During the recently held feeds and nutrition course by Schothorst Feed Research, many aspects of feed formulation were covered. The yearly recurring event is designed to quickly inform the participants about the main theoretical and practical aspects of everything involved in feed production.
The course is comprised of many modules, some more theoretical, some with a more holistic view like gut health and some which are more problem driven like mycotoxins. And of course healthy intestines are very important for good performance of poultry. Nutrition plays an important role in intestinal health. Feedstuff composition, presentation and dietary nutrient content have a great impact on performance of poultry. The effects can differ depending on species, age and production goal. In order to achieve optimal animal performance at the farm, it is of great importance to know the relations between nutrition, animal health and technical performances.
Poultry nutritionists need to combine the theoretical knowledge about digestive physiology and biochemistry of feedstuffs to formulate diets. Therefore the goal of nutrition is to provide essential nutrients to the animal for an efficient production, but also to assure animal welfare and health, and a low excretion of non-digested nutrients to the environment. But in the end it comes down to having a good look at the bird and its behaviour.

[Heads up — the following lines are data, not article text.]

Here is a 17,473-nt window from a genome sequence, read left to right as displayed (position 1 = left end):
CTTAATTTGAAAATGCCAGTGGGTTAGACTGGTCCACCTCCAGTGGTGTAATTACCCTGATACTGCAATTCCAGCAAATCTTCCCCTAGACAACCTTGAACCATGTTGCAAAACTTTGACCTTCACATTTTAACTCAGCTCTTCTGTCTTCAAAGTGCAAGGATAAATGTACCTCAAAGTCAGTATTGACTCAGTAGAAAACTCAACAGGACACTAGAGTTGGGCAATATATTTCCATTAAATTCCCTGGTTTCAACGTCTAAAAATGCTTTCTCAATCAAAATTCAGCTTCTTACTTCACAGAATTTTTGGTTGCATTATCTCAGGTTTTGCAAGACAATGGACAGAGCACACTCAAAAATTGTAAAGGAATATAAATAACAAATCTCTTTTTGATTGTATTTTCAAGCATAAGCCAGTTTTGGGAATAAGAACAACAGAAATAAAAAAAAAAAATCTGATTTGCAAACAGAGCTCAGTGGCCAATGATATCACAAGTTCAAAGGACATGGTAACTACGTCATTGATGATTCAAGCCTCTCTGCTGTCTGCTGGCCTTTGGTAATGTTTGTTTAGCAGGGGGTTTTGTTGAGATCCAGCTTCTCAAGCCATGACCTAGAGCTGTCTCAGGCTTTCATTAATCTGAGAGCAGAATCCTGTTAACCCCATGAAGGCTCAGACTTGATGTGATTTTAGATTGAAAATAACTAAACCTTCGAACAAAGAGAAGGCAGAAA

Trainers Ellen van Eerden and Laura Star, both researchers at Schothorst, delved into the foundations of a good feeding programme. Van Eerden: “It is of great importance to get the freshly hatched birds on the feed as soon as possible. This is crucial for their intestinal development and stimulated yolk absorption.” She continued: “You have to get it right from the start so you can build up on that foundation with feedstuffs that further develop the GIT and also the gizzard.” Her colleague Laura Star puts more emphasis on precision feeding. According to her and her research work, the levels of N and P can be reduced and by doing so the environmental footprint is reduced without having a negative effect on the birds’ health and performance.
Poultry veterinarian Sible Westendorp connected all the dots between the nutritional ‘status’ of the bird and its behaviour. “The signals the birds give us, provide us with great tools to work with. We only have to learn to see, hear, smell and interpret these signals.” According to Westendorp people often think that feather pecking is a behaviour that happens among birds. “But before birds start pecking at each other, they peck themselves. I always say, that a bird is itching on both the outside and the inside. Feather pecking is often caused by malabsorption and a problem in the intestines.” He continues: “Birds will tell you that by making ‘complaining’ sounds and show it to you with subtle signs.” As an example he pointed to flocks that were healthy at first glance. However, in one house there weren’t any feathers to be found on the floor. “The birds have eaten all the loose feathers, a solid indication that they are missing some nutrients in their diet.” With covering all nutritional requirements, there will hardly be any pecking. ‘’When we stopped debeaking in the Netherlands, we were very afraid of damage due to feather pecking. But with a good focus on feed composition, structure and nutrients, feather pecking never became an issue.”